Why Internet monitoring is bad for Canada

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I want to start this column with a statement from the Office of the Privacy Commission: "Privacy is often viewed as a fundamental human right and, arguably, the right from which many other essential freedoms flow: individual autonomy and decision making, freedom of speech, freedom of association, and freedom of thought."

The government has promised to push through an invasive, anti-Internet set of "Lawful Access" electronic surveillance laws within the first 100 days of Parliament. If passed, these laws will turn Internet service providers (ISPs) against their own customers by making them collect our personal information without court oversight.

Why should Canadians be concerned about these Internet surveillance laws?

It will force Internet service providers to identify anonymous customers upon request, without the need to demonstrate that there is any suspicion these customers have done anything wrong.

It will implement open-ended requirements that may force millions of dollars in ISP investment in new surveillance technologies. This cost will be passed onto Canadians.

The laws make warrantless seizure of our personal information legal so that, in the future, there will not be any means of tracking the use and abuse of these unchecked powers.

A coalition of Canadian Privacy Commissioners have expressed deep concern regarding these bills, which, in their words, "enhanc[e] the capacity of the state to conduct surveillance and access private information while reducing the frequency and vigour of judicial scrutiny." This will be done, the commissioners continue, in the absence of any evidence demonstrating need.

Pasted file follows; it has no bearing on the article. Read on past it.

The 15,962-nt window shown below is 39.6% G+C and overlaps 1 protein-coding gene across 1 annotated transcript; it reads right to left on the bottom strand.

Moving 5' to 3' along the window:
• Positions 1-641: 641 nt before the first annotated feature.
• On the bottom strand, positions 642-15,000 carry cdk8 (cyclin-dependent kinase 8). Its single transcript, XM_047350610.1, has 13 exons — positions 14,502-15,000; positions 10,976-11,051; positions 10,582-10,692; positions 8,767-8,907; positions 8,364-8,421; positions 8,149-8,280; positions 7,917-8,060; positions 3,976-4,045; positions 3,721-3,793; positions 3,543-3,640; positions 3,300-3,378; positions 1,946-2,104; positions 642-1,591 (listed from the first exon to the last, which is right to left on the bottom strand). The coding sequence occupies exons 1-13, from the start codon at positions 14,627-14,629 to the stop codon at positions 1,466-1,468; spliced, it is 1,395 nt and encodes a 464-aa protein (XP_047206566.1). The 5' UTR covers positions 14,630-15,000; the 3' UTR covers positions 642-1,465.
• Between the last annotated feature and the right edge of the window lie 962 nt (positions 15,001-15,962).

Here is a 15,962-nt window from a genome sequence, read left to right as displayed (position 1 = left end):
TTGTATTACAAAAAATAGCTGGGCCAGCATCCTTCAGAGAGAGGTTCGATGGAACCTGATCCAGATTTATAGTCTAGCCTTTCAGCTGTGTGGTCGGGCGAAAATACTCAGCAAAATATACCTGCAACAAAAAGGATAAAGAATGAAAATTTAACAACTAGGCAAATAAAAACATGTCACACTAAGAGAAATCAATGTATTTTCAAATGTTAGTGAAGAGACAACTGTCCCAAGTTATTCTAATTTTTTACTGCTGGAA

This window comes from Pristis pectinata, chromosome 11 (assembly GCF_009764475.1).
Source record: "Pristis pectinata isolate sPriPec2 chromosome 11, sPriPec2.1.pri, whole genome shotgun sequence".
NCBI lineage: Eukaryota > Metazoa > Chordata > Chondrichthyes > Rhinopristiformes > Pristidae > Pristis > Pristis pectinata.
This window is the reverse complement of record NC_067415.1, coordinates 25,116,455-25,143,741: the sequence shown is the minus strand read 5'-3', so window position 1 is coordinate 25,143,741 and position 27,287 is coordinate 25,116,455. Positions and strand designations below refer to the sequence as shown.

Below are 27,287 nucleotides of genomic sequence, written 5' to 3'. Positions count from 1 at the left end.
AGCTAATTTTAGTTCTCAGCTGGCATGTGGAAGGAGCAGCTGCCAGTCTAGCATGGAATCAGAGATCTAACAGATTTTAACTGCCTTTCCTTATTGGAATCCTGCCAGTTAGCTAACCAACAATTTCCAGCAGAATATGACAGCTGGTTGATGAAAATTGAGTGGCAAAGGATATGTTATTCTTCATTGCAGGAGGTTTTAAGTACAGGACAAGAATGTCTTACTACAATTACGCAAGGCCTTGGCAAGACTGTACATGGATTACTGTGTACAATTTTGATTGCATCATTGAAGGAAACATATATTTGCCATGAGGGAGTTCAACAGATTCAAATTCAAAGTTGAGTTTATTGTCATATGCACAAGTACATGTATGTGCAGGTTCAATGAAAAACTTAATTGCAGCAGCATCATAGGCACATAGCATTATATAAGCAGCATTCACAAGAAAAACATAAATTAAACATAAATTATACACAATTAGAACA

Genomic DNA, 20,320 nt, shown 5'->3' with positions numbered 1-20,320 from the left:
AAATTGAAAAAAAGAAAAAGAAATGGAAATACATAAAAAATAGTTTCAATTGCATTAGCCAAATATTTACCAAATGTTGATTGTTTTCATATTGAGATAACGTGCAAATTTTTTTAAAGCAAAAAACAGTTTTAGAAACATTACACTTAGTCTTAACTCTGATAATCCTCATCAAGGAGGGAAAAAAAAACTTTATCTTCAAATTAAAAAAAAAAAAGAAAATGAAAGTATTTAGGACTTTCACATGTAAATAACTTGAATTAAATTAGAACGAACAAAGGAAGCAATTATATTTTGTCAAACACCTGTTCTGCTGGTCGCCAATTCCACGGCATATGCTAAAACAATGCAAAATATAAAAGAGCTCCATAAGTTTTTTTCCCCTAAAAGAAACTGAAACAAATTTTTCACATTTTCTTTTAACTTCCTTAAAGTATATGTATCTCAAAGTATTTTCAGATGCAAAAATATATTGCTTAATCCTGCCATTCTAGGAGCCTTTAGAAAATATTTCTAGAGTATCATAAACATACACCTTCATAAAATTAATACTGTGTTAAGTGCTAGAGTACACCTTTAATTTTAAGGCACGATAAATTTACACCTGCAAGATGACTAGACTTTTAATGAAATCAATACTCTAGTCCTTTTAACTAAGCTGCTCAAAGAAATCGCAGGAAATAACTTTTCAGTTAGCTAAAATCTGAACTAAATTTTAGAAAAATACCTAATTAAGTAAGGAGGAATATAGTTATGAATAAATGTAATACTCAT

Elements of these laws will absolve service providers from any obligation to verify that state agents are legitimately requesting information before handing it over.

Independent ISPs -- which fight Big Telecom to provide us with affordable Internet prices -- have come out publicly to say the government's online spying plan will destroy Canada's already fragile Internet choice and competition. If this scheme goes through, Big Telecom will increase its stranglehold on Internet pricing in this country.

The federal government has promised to pass a large proportion of these invasive laws soon after Parliament reconvenes, bundled along with dozens of other crime prevention laws. This will leave little if any room for substantive debate. According to the privacy commissioner, "the federal government has presented no compelling evidence that new powers are needed."

Basically, the legislation would impose warrantless online surveillance that is invasive, costly, and poorly thought out. Police and other authorities need to have the tools and information necessary to do their jobs, but passing this legislation for that purpose is like trying to hit a fly with a sledgehammer -- not only is it overkill, it simply won't work.

As one of OpenMedia.ca's Facebook community members put it, "There are enough laws in place to get legal permission to watch what we are doing without giving the justice system an open ended window into my every social contact. I am a retired citizen just wanting to keep in touch with friends and family."

These Internet surveillance policies have the potential to fundamentally reshape the Internet in Canada -- from a relatively open medium to a closed and paranoid space.

The government is sneaking in a surveillance tax with almost zero debate or discussion. If enough of us speak out now the government will have no choice but to stop this mandatory online spying scheme. I encourage every Canadian to sign the Stop Online Spying Petition.

Steve Anderson is National Coordinator at OpenMedia.ca

Reach him at:
[email protected]

Media Links is a syndicated column supported by CommonGround, TheTyee, rabble.ca, and VUE Weekly.

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